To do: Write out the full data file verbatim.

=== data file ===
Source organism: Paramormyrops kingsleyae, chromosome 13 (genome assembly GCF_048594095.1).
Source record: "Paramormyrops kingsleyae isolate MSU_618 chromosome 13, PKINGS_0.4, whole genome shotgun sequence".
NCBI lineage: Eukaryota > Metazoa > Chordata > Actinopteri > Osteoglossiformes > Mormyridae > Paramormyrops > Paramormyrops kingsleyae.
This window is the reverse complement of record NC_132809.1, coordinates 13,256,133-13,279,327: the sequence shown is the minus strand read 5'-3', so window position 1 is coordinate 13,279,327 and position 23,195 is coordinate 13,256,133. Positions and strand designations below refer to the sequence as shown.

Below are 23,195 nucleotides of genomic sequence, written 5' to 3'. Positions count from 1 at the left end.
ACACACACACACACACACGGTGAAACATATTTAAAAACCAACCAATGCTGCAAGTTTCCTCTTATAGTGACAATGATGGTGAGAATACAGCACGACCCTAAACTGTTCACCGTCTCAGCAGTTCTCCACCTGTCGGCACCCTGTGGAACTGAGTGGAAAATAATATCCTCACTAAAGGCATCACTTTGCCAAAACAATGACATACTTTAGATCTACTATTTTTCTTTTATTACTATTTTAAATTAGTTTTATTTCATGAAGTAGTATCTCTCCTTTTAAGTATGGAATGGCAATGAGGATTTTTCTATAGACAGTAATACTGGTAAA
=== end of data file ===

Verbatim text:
Source organism: Paramormyrops kingsleyae, chromosome 13 (genome assembly GCF_048594095.1).
Source record: "Paramormyrops kingsleyae isolate MSU_618 chromosome 13, PKINGS_0.4, whole genome shotgun sequence".
NCBI lineage: Eukaryota > Metazoa > Chordata > Actinopteri > Osteoglossiformes > Mormyridae > Paramormyrops > Paramormyrops kingsleyae.
This window is the reverse complement of record NC_132809.1, coordinates 13,256,133-13,279,327: the sequence shown is the minus strand read 5'-3', so window position 1 is coordinate 13,279,327 and position 23,195 is coordinate 13,256,133. Positions and strand designations below refer to the sequence as shown.

Below are 23,195 nucleotides of genomic sequence, written 5' to 3'. Positions count from 1 at the left end.
ACACACACACACACACACGGTGAAACATATTTAAAAACCAACCAATGCTGCAAGTTTCCTCTTATAGTGACAATGATGGTGAGAATACAGCACGACCCTAAACTGTTCACCGTCTCAGCAGTTCTCCACCTGTCGGCACCCTGTGGAACTGAGTGGAAAATAATATCCTCACTAAAGGCATCACTTTGCCAAAACAATGACATACTTTAGATCTACTATTTTTCTTTTATTACTATTTTAAATTAGTTTTATTTCATGAAGTAGTATCTCTCCTTTTAAGTATGGAATGGCAATGAGGATTTTTCTATAGACAGTAATACTGGTAAA